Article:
Alternative: Bring the rice mixture to a boil and reduce heat to the lowest setting. Cover with a lid and cook for about 20-25 minutes until the rice is done. Let it rest for 10 minutes. Fluff the rice with a fork. 

Garnish with cilantro.


Note: The recipe in Entertaining From an Ethnic Indian Kitchen also includes a garnish with paneer wrapped in edible silver leaves. I will leave that extra step for another day.

For more recipes, table setting ideas and gardening tips from the author of Entertaining From an Ethnic Indian Kitchen, check out Komali Nunna's blog.  

Thursday, May 19, 2011

Moghul Egg Korma


This mouth-watering recipe (one of my favorites) turned out to be a lot easier than I thought it would be. Of all the curries I've made so far, Moghul Egg Korma has been the first curry where I didn't make any mistakes the first time around! Just make sure you get all the ingredients together first because it is a time-sensitive recipe. It's also a great way to use up your eggs!

For measurements and the list of ingredients for the recipe, please refer to Entertaining From an Ethnic Indian Kitchen.     

Prep: Chop the onion, boil the eggs, and make the almond paste.

Heat oil in a wide-bottom skillet over medium high heat. When oil is hot, add cloves, cinnamon, and cardamom pods. Stir-fry for a few seconds. Add onion.   

Note: Whole spices are added for flavor only and are not meant to be eaten.
Saute onion until edges begin to brown. Add ginger garlic paste and stir for a minute. 
 
Add tomato paste and stir-fry for 2 minutes.
Add coriander powder, cayenne and paprika. Stir fry for a minute.
Add salt and 4 cups of water and bring it to a boil.
Reduce heat and simmer the sauce until thickened for about half an hour. Stir in almond paste and cream. Cook for 2 minutes. Add lime juice and stir to mix.

Note: Almond paste is not found in grocery stores. You can find an easy recipe for almond paste in Entertaining From an Ethnic Indian Kitchen.
Spread the eggs over the sauce. Simmer gently for 2 to 3 minutes.

Options:
1. Cut the eggs in half.
2. Keep the eggs whole but make a small slit in each of the eggs before adding them to the sauce, so that the flavor of the curry goes into the eggs.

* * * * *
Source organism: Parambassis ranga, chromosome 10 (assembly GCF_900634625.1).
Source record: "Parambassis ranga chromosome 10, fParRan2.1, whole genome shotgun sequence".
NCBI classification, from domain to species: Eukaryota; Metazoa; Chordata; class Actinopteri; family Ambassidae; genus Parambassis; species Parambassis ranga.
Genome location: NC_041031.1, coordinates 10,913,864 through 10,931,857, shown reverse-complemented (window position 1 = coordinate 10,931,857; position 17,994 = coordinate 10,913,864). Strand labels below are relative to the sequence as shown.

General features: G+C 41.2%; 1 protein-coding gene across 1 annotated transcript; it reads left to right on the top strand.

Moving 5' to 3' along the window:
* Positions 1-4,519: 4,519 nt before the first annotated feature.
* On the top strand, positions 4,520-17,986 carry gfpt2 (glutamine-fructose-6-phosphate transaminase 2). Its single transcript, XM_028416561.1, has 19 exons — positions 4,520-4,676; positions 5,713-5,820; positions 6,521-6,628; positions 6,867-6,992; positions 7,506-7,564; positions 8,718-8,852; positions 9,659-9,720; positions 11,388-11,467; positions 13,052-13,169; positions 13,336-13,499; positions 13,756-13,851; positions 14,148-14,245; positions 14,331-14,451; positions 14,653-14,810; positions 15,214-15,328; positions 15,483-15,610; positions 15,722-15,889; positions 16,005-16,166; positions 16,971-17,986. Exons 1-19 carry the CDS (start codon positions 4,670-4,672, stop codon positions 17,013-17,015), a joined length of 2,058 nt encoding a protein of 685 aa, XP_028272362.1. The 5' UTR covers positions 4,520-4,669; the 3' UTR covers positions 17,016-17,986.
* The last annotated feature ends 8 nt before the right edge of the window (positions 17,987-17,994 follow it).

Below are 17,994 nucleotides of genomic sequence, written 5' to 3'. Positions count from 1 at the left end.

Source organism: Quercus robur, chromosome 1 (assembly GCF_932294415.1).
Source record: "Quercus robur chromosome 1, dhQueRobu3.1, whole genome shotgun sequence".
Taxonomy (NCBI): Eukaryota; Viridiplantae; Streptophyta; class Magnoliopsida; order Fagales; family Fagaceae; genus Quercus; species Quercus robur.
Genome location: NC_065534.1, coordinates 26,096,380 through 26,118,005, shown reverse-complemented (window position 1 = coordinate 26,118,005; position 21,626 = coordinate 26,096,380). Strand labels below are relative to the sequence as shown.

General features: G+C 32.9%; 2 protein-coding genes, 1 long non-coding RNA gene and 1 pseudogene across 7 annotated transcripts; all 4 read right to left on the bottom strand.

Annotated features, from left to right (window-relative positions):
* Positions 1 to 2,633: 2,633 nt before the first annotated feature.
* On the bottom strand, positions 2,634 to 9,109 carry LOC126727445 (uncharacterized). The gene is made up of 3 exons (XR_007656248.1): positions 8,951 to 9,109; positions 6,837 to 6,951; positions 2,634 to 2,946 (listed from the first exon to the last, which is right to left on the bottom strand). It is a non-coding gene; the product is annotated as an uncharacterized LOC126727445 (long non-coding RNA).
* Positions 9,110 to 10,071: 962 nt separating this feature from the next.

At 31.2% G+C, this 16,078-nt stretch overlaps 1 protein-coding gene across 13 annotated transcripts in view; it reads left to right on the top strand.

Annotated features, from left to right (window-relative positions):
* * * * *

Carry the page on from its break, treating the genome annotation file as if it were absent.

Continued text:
Garnish with cilantro.                        

Serve with rice or chappati.

For more recipes, table setting ideas and gardening tips from the author of Entertaining From an Ethnic Indian Kitchen, check out Komali Nunna's blog.  

Saturday, May 7, 2011

Carrot Salad


This refreshing salad is popularly known as cachumbar in the state of Maharastra. It is a feast to the eyes as well as to the palate.

Recipe provided courtesy of Entertaining From an Ethnic Indian Kitchen.

Ingredients
  • 1/3 cup mung dal
  • 2 cups grated carrots
  • 1/3 cup coarsely grated fresh coconut
  • 1/3 cup grated raw mango (optional)
  • 2 tablespoons oil
  • 2 dry whole red chilies such as chile de arbol
  • 1 teaspoon black mustard seeds
  • 1-2 tablespoons lime juice
  • 1 teaspoon salt or to taste
  • 1/2 cup cilantro leaves
Soak dal in 2 cups of boiling water for 3 hours, and then drain.


Note: While the mung dal is soaking, grate all the other ingredients for the salad.

Combine dal, carrots, coconut and mango (if you are using it) in a salad bowl.

Note: Frozen coarsely grated fresh coconut can be bought in the freezer section of an Indian supermarket.

Heat oil in a small saucepan over medium heat. When the oil is hot add chilies. When the chilies start turn  dark, add mustard seeds and cover until the spluttering subsides. Remove from the heat and pour it over the carrot mixture along with lime juice and salt.


Gently toss to combine. Season to taste. Garnish with cilantro leaves.


Note: If you are using a raw mango, you can adjust the amount of lime juice depending on the sourness of the mango.

If you need more guidance with this recipe, check out the step by step video made by Komali Nunna.



For more recipes, table setting ideas and gardening tips from the author of Entertaining From an Ethnic Indian Kitchen, check out Komali Nunna's blog.